Heartfelt dark comedy a success



“Three Billboards Outside Ebbing, Missouri,” directed and written by Martin McDonaugh (pictured), has a 94 percent approval rating on Rotten Tomatoes.

CLINTON OLSASKY, Executive Editor | [email protected]

With themes of retribution and redemption coursing through its deceptively simple story, “Three Billboards Outside Ebbing, Missouri” offers a wholly satisfying depiction of loss and the often unexplored aftershocks that follow.

The film follows Mildred Hayes, played by Frances McDormand, a mother who purchases three billboards outside the titular town that are emblazoned with messages questioning the local police officers’ efforts to solve her daughter’s rape and murder.

Despite focusing on the unspeakable tragedy that gives rise to these billboards, “Three Billboards Outside Ebbing, Missouri” succeeds in deftly balancing black comedy with heart piercing drama, resulting in a refreshingly nuanced tale of morality and justice that both entertains and evokes.

Directing: 5/5

“Three Billboards Outside Ebbing, Missouri” benefits from gorgeous cinematography and direction that showcases the natural Missouri landscape and the quaint buildings that constitute the town.

Nearly every shot is perfectly framed, with director Martin McDonagh, the British-Irish playwright of “In Bruges” fame, making extensive use of his cast and their surrounding environment to create visually compelling compositions.

For example, McDonagh may switch from an emotionally revealing close-up of a character in turmoil to an evocative shot of an empty swing set. This is just one example of McDonagh’s potent ability to inject tremendous significance into otherwise meaningless objects.

In addition, “Three Billboards Outside Ebbing, Missouri” maintains a diverse visual style due to the film’s tendency to subtly and effectively utilize various shot types.

Whether it be a spectacular wide shot of the lush and hilly countryside or a medium shot framing a darkly silhouetted mother in mourning, the viewer’s interest is unlikely to subside as the engaging visuals constantly serve to reflect the narrative that unexpectedly unfolds in front of them.

Writing: 5/5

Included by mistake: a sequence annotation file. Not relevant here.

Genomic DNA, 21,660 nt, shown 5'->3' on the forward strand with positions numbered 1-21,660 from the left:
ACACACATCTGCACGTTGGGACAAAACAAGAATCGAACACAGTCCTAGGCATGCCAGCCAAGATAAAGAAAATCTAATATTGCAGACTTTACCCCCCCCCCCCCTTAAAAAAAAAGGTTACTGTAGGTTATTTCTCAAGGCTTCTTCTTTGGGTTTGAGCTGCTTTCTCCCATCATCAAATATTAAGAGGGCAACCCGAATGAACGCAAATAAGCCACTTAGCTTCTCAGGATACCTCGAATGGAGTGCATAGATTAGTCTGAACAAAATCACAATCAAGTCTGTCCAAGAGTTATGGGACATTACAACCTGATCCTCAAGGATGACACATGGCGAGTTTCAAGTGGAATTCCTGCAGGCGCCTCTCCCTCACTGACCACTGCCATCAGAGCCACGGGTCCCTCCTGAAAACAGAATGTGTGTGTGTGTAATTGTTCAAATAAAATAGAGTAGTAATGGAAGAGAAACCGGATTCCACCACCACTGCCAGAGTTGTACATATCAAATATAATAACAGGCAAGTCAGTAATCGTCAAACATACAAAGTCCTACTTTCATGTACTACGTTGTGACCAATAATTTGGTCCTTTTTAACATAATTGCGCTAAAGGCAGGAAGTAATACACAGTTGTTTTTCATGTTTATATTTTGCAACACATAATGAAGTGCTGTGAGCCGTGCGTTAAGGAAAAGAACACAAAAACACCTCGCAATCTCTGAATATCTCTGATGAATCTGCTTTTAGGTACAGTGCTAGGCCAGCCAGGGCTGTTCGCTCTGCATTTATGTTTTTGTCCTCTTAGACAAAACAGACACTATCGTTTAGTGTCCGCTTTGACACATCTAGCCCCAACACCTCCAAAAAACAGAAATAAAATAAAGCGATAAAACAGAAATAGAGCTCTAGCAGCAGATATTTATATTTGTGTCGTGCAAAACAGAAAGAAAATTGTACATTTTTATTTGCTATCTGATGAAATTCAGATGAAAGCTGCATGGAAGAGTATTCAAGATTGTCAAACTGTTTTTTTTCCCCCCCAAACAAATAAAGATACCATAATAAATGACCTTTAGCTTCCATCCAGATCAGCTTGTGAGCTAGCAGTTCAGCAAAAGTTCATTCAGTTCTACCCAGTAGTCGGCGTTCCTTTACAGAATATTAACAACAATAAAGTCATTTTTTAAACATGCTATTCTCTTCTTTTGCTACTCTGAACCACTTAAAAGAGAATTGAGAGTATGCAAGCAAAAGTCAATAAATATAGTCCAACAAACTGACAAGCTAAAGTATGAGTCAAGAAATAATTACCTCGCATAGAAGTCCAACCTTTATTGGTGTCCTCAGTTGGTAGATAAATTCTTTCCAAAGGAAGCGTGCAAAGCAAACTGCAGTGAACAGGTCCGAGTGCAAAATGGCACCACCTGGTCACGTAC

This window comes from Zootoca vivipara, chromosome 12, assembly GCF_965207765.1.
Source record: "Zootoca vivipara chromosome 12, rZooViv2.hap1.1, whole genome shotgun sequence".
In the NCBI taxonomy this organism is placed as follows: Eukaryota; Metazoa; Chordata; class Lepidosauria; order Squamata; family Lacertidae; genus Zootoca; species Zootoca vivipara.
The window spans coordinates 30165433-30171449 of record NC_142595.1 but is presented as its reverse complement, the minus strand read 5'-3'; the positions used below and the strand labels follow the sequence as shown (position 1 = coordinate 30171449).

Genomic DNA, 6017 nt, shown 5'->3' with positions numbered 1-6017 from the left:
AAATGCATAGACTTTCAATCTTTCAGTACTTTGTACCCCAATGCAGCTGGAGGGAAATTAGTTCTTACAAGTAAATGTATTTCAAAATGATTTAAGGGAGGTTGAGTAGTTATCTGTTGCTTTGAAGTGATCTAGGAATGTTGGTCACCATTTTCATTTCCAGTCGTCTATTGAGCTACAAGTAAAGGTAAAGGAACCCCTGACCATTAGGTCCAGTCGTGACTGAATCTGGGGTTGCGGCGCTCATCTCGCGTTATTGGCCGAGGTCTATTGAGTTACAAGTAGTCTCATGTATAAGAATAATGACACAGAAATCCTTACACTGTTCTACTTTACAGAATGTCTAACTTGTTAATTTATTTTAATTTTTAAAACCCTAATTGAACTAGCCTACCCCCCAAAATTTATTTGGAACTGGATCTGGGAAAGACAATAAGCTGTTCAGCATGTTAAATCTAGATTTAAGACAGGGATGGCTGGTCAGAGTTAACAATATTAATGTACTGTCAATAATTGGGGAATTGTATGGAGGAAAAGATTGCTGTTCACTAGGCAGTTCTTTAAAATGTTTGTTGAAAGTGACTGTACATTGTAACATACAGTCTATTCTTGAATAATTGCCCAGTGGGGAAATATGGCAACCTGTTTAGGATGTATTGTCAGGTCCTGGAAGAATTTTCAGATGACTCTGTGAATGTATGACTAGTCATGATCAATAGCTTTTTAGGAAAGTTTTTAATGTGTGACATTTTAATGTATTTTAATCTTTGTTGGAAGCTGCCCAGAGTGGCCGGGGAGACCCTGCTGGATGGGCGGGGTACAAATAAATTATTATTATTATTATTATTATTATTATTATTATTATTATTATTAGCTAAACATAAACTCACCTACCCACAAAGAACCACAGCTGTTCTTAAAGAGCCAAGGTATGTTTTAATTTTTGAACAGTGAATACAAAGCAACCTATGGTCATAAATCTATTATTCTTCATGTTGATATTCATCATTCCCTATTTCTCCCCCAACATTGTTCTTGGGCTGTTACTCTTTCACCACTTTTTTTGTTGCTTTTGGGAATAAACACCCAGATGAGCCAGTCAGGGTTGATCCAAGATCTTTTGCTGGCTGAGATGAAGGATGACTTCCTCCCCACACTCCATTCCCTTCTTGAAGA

Although “Three Billboards Outside Ebbing, Missouri” boasts some truly unforgettable camerawork, the film’s greatest strength is undoubtedly its simultaneously acerbic and affecting screenplay.

Indeed, the film performs an extremely impressive balancing act that allows tragic situations to momentarily give way to instances of dark humor. To be sure, much of this humor stems from Mildred Hayes’ painfully blunt and off-color exchanges with the rest of the townspeople.

Finally, the film’s use of cynical, rude and even filthy dialogue never overpowers the heartrending circumstances that situate the film’s narrative and, instead, actually complements this central tragedy with brief — and necessary — moments of respite.

Acting: 5/5

Given the emotionally demanding nature of the screenplay, the film’s successful execution was largely dependent on the cast’s ability to render those emotions on screen through their respective portrayals.

Fortunately, “Three Billboards Outside Ebbing, Missouri” features some of the most powerfully acted and altogether moving performances in any film released this year.

McDormand should be paid particular praise for her captivating turn as Mildred Hayes, the grieving mother who will go to any lengths to seek out justice for her deceased daughter. As mentioned earlier, McDormand’s portrayal is marked by an unrelentingly irreverent — and hilarious — mean streak.

However, the reason McDormand’s performance is such a success is that she is also able to conjure up feelings of real sadness and heartbreak through both subtle body language and impassioned lines of dialogue, resulting in a truly multi-layered character study.

Woody Harrelson is also a standout as Sheriff Bill Willoughby, whose rough exterior is quickly set aside to reveal a deeply compassionate man who loves his family and cares about his community. Willoughby’s interactions with his daughters are especially poignant, as Harrelson brings an unexpected degree of warmth and vulnerability to his character.

Among the rest of the supremely talented cast are Sam Rockwell as the dimwitted and violent Officer Jason Dixon, Caleb Landry Jones as the meek and kindhearted Red Welby and Clark Peters as Abercrombie, the no-nonsense police chief.

Overall: 5/5

“Three Billboards Outside Ebbing, Missouri” succeeds on multiple emotional levels, as its tendency to elicit belly laughs is only matched by its ability to genuinely move viewers to tears.

Indeed, the film’s narrative thrust remains deeply rooted in the tremors of loss and the never-ending turmoil of grief. And yet, surprisingly enough, “Three Billboards Outside Ebbing, Missouri” ultimately seems to offer a life-affirming message that touts the restorative effects of redemption and the unexpected kindness that can emerge from chaos.